Thirty years ago, John Madden Football came to Sega Genesis and Super Nintendo, changing the way we play sports games at home. On Friday, the latest installment, Madden NFL 21, comes out. There’s a lot to be excited about: new rosters, new features, and the ability to play with Lamar Jackson or Patrick Mahomes. But there’s also a lot to look back on, including the way the game helped a generation better understand football and the legend of one quarterback that looms over the franchise. So read on—and know that whatever happens with real-life football this year, we can count on Madden to guide us through another season.
Is it cheating to use Lamar Jackson in Madden NFL 21?
If gamers insist on being taken seriously when playing a combat or sports sim, there are a few “weapons” that are off-limits. Paradoxically, that list tends to include the very best playable characters and teams, lest a contest between friends become too “annoying” and, in rare cases, physical. For instance, Eddy Gordo’s incessantly flippy capoeira style may take the longest of any on Tekken to master, but his speed, reach, and fluidity meant that even someone brand new to the game could take Gordo and button-mash their way to victory against a more adept player. The same could go for any team featuring Lionel Messi or Cristiano Ronaldo during the last decade of FIFA—choosing them will win you nothing but accusations from your opponent, for you will have violated the sanctity of the contest. You get it: You’re not actually cheating, but you’re cheating if you choose them.
Michael Vick, the first Black quarterback to grace a Madden cover, was one of these cheats. Madden NFL 2004 was released in 2003, when Vick was at the height of his powers, when he was habitually leaving pass rushes and then entire defenses flat-footed, forcing the game of football to change in real time as he played it. Despite not having won anything and despite never having been an efficient quarterback, per se—his passing came noticeably second to his game on the ground, particularly in the first half of his career—as a quarterback Vick still held a high place in the public imagination for his apparent footballing superpowers. Madden 2004 Vick is proof of that. At age 23, the Atlanta Falcons quarterback had a Madden stat readout like this—
95 OVR 95 SPD 94 ACC 70 JMP 97 THP
—which made Madden 04 Vick, as one YouTube reviewer put it, “basically god.” He could pick up 20 yards easily on a read option, and if you tried to stop the run, he could throw farther and harder and more accurately than anyone else in the game. He was god because there were no answers for him.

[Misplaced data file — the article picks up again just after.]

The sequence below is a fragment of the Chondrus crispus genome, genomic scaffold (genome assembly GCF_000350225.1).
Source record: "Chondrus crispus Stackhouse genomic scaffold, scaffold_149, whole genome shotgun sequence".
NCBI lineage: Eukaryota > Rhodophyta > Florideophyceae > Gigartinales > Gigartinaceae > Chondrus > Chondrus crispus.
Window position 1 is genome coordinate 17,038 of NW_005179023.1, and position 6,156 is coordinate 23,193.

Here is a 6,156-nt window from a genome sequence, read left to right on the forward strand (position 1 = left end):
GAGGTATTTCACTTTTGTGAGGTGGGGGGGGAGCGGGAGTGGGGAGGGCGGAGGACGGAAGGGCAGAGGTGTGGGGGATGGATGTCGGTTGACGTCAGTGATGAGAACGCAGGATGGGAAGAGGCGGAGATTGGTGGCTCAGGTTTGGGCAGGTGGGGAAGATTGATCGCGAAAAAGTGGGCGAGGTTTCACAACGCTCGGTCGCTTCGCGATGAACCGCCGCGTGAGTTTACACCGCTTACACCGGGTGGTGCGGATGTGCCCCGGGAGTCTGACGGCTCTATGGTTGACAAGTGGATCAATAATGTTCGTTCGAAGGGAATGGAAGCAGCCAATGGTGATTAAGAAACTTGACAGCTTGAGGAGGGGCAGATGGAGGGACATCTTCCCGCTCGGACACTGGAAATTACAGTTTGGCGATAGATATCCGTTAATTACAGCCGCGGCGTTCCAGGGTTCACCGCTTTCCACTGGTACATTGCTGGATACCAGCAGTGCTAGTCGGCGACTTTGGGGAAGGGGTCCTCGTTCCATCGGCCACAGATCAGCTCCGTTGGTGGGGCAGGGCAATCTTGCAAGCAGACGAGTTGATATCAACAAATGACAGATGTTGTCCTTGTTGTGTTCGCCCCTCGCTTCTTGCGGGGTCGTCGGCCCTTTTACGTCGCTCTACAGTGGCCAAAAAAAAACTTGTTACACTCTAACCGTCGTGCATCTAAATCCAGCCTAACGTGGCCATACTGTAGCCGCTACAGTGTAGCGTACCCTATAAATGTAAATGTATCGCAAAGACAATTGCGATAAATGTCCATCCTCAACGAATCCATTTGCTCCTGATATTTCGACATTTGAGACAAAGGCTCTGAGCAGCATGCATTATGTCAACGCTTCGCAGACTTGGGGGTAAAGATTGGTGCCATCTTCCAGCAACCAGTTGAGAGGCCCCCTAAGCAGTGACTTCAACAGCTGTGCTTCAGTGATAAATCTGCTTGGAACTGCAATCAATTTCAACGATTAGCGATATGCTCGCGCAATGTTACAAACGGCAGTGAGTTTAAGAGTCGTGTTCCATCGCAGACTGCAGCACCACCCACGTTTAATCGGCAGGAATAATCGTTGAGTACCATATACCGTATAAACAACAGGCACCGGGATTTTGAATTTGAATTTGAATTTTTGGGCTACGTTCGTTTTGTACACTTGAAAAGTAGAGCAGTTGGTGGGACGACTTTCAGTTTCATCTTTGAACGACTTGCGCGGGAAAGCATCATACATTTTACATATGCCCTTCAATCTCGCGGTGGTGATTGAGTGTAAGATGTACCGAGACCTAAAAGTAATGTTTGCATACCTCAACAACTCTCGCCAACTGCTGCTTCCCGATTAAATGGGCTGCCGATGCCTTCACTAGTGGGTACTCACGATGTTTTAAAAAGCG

You can see where Lamar Jackson, this year’s cover athlete, might create a similar concern. Although there were somewhat surprising answers for him in the divisional round of last year’s playoffs, the Baltimore Ravens quarterback and reigning NFL MVP is also at the height of his powers. Jackson runs fast, but more impressively, he plays fast—he keeps one or two strides ahead of your ability to fully comprehend what you’re seeing, and you imagine defensive tackles and linebackers and flailing free safeties to be just as helpless. Watching him, you get the sense that he’s playing on a shorter, smaller field than everyone else. The Madden 21 pre-title sequence is a clip of you, as Jackson, barrelling out of the tunnel at M&T Bank Stadium and making short, stylish work of the Cincinnati Bengals, seemingly on your own. He slips pass rushers, throws off-screen, flips over a goal-line stand for a rushing touchdown as pyrotechnics go off.
Jackson’s stat line in Madden 21 reads like this—
94 OVR 96 SPD 96 ACC 91 JMP 92 THP
—which yes, means Jackson is fairly godlike. As a point of disclosure, I had stopped playing Madden sometime before the EA Sports franchise moved to the Frostbite engine in 2017, but early reviews of 21 suggest that its mediocrity is a strong argument for the received wisdom of buying sports games only in even years. Madden 21 seems little more than an unenthused advertisement for Madden 22 to some, and like the consummate worst entry ever to others. The incremental changes to gameplay, however, have gone largely unassailed: As a ballcarrier, I felt the stick of my plant foot, and my cuts felt decisive. The narrowness of the running lanes created a deep sense of satisfaction upon hitting the gap. Although there is an option to super-sim the more boring parts of the game—you can skip to the next play, or next possession—defense can create similar moments of satisfaction, like when you pull off a pass-rush spin move or shed a blocker at just the right time. You can do this with the very same “skill stick” used to juke and spin on the other side of the ball.
The increased maneuverability of defenders and the narrowness of running lanes are meant to mitigate the effects of overpowered players like Jackson, but of course, that’s hooey. Rather than playing on a shortened field, playing with Jackson feels like getting to play Madden at 1.5x speed. So yes, playing with Jackson in 21 will probably still be considered cheating.
That said, it’s difficult to describe the ecstasy of taking a snap in the shotgun on your own goal line and, instead of a simple 15-yard slant to cut second-and-forever to third-and-short, just taking your Lamar Jackson and driving him over the offensive line and into the open field. Once you spring up from the turf, you’re given your pick of celebrations in four categories—after liberal use of the trick stick my finger slipped to the “signature” option, but I would’ve chosen it anyway. Jackson crouches into a Kodak bop. The score was 41-14 at the beginning of the third quarter. Joe Burrow, looking to someone to make the blowout stop, ripped into his helpless teammates on the bench.